Pete

Ray Mcdermid22/04/2015 18:26:18
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it will handle it using a 7.4 supply,,, but you have to make sure that the amps (not voltage) is sufficient to drive your servos. if your battery is under 1000ma (milliamps) forget it as you will be underdriving your servos, thats if they move at all.

yet a 7.4v battery with a 2000ma (2amps) and above will be a lot livlier due to the strength (not voltage) of the power supplied.

think of a lipo for instance, a 1 cell 7.4 gives out the correct voltage with a relatively low amperage, a 3 or 4 cell doubles the amperage due to the multible cells (plus more storage due to multiple cells)

Trying to explain this more, if you have 5 cheap aa type batteries they give off 7.5v but next to no amps so next to useless as a servo power supply, yet the battery I am using at the moment is a 7.2v NI-MH 2200 which drives everything with ease,,,,,, same power 7.4v but a massively different amperage rating.

I'll try to put something up on Youtube that shows my plane's servos with different amp ratings.

Last thing you need is servo's dropping out or going sluggy during flight.

Hope this helps

Ray

Phil Green22/04/2015 19:00:43
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Sorry Ray I know what you're trying to say but your reasoning isn't quite right!
By 1000mA or 2000mA I assume you mean mAh. This has nothing whatever to do with the battery's ability to supply current whilst maintaining voltage. That is determined by the battery's internal resistance or ESR. Very low capacity batteries can supply huge currents if they have a low ESR. Conversely, large capacity batteries with a high ESR will not. Its not a function of the capacity, in your case 1000mAh or 2000mAh.

Regarding the lipo analogy, one cell isn't 7.4v, its nominally 3.7, but as you mention 7.4 I assume you're talking about a 2S (two cells in series) battery. Extending to 3S or 4S does not double the amperage, which in fact remains at the value of the cell with the highest ESR and hence lowest 'C' rating, since each cell in a pack will be slightly different and in a series connection the current is limited by the worst cell. You are correct in that more series cells increase the energy storage in terms of watt/hours, but not in terms of current.
Paralleling cells of course is a different matter, but I'm assuming you're talking series since you mentioned 3 and 4 cell packs and 1S3P and 1S4P packs are not popular formats.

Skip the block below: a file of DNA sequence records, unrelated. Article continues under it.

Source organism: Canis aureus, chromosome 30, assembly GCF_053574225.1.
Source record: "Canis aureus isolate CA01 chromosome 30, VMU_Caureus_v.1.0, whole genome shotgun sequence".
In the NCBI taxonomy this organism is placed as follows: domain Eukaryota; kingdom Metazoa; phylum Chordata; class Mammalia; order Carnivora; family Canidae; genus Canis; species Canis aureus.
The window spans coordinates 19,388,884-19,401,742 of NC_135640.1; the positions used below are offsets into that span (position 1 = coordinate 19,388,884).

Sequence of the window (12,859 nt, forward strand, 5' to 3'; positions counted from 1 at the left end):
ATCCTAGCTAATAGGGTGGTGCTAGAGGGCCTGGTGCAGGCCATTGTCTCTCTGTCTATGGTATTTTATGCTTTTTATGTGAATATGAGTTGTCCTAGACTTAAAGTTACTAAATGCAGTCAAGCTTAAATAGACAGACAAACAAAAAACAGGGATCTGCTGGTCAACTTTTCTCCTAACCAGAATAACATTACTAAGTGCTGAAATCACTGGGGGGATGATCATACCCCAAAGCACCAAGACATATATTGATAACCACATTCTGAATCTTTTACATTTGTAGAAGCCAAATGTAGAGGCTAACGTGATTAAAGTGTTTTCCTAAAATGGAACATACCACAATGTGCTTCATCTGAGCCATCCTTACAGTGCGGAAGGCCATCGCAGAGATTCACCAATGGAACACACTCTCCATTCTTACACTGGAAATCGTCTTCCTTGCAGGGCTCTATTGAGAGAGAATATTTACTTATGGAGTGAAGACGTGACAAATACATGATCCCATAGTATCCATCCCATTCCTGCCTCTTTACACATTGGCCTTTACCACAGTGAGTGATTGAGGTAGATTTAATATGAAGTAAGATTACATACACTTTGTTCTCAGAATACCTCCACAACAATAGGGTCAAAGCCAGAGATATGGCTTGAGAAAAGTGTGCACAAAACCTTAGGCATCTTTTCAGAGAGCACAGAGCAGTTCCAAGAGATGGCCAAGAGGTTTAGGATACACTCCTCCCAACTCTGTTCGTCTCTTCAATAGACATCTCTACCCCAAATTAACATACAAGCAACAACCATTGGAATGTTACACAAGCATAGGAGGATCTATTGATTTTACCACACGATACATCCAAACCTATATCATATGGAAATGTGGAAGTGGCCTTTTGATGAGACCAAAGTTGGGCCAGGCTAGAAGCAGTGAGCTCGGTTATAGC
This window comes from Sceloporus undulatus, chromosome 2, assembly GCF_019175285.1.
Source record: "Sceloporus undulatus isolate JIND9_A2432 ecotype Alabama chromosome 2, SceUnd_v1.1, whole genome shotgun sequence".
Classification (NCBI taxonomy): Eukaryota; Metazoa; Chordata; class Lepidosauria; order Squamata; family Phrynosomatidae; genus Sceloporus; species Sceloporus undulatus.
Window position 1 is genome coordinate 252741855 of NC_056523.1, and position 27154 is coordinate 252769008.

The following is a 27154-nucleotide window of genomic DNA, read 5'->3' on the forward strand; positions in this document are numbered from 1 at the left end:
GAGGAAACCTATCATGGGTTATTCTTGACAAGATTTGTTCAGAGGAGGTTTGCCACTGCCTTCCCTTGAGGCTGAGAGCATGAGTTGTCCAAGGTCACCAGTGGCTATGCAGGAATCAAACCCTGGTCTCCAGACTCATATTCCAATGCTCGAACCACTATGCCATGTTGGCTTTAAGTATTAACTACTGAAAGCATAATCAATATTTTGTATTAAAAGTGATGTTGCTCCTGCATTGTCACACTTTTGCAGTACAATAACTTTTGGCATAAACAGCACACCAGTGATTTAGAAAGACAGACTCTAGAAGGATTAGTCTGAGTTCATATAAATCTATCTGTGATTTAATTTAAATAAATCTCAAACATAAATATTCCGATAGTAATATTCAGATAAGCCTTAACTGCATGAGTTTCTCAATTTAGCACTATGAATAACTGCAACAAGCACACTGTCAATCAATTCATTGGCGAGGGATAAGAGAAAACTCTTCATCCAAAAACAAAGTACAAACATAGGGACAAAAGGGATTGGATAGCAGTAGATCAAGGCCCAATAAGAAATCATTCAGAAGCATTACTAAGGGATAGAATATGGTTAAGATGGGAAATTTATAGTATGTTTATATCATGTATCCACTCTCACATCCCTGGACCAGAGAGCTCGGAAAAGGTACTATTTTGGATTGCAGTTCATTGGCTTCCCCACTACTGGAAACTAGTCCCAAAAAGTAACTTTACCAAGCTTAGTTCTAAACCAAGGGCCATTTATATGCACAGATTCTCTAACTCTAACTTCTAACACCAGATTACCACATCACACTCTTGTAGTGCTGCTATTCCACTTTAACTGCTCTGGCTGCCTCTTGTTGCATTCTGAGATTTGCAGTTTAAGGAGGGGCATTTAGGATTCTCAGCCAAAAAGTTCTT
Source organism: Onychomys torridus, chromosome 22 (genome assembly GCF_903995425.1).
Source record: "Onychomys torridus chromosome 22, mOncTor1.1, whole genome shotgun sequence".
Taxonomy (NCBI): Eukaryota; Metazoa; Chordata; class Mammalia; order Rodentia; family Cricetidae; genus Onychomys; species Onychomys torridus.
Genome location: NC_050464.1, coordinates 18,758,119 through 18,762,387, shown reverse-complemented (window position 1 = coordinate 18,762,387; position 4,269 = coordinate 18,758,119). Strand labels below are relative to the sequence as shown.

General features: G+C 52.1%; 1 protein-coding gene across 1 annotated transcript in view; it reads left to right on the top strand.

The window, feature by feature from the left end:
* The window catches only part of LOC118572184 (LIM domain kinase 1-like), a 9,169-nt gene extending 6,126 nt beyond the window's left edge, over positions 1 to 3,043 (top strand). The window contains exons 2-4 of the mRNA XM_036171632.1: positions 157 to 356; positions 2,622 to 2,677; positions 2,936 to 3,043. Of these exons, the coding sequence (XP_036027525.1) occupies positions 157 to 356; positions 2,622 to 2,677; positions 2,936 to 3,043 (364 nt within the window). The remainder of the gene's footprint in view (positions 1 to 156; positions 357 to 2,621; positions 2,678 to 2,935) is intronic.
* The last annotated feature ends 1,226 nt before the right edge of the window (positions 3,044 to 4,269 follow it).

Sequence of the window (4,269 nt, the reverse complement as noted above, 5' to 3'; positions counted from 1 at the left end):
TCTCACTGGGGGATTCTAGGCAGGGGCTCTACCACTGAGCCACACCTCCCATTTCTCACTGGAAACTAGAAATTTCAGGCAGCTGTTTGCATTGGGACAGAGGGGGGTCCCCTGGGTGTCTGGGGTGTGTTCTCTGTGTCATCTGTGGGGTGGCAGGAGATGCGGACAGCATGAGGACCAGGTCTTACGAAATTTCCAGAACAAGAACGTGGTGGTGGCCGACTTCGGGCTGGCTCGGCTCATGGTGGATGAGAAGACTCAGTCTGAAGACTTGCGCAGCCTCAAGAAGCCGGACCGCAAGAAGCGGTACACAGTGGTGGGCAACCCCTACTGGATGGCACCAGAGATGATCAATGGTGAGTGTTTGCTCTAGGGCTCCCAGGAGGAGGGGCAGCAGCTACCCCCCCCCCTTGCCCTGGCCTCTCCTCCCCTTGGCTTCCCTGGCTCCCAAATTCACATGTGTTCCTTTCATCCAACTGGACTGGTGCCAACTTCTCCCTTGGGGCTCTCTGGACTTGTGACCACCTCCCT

You're also right in that cheap high-capacity AA cells generally have a poor performance due to their high ESR, but again, thats nothing to do with their capacity.

I know what you were meaning to say Ray and the overall message is the right one, just that your principles were a bit shakey, hope you don't mind me chipping in 

Cheers
Phil

 

Edited By Phil Green on 22/04/2015 19:56:39

Ray Mcdermid22/04/2015 22:01:31
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Sorry for way that I attempted to simplify things.

I only have and build very large models, weight is not really an issue unless the model is for stunt\3d flying

on the large (petrol\ radial engine) warbird under construction at the moment, the customer has a strict spec list and power hd storm servos (over £100 each) had to be used, luckily these do not need to be voltage regulated, but every build is different. Fitting decent BECs is wonderful (when I started modelmaking these just did not extst) but getting the power ratio just right can be touchy (seen Becs pop and catch fire a few times)

Up to a few years ago I used to make a simple voltage dropper and regulate each and every servo with one.

The above warbird (F-4U Corsair with a Moki 250 radial) installation will run quite happily on a 2cell lipo, but as yet not fully decided on.

The above project is at the moment 7 months in the making, just over 3\4 finished.

Unless a model is in front of you on your own bench, all a person can do is give a multitude of different solutions until the correct one has been found.

Cheers and sorry if I misled anyone, I assure you that it was not intentional.

Ray

Phil Green22/04/2015 22:55:38
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Hey no probs Ray, as you say, many ways to skin a cat. Sounds like quite an undertaking you have there. Is there a build thread anywhere?
Cheers
Phil

 

Edited By Phil Green on 22/04/2015 22:55:48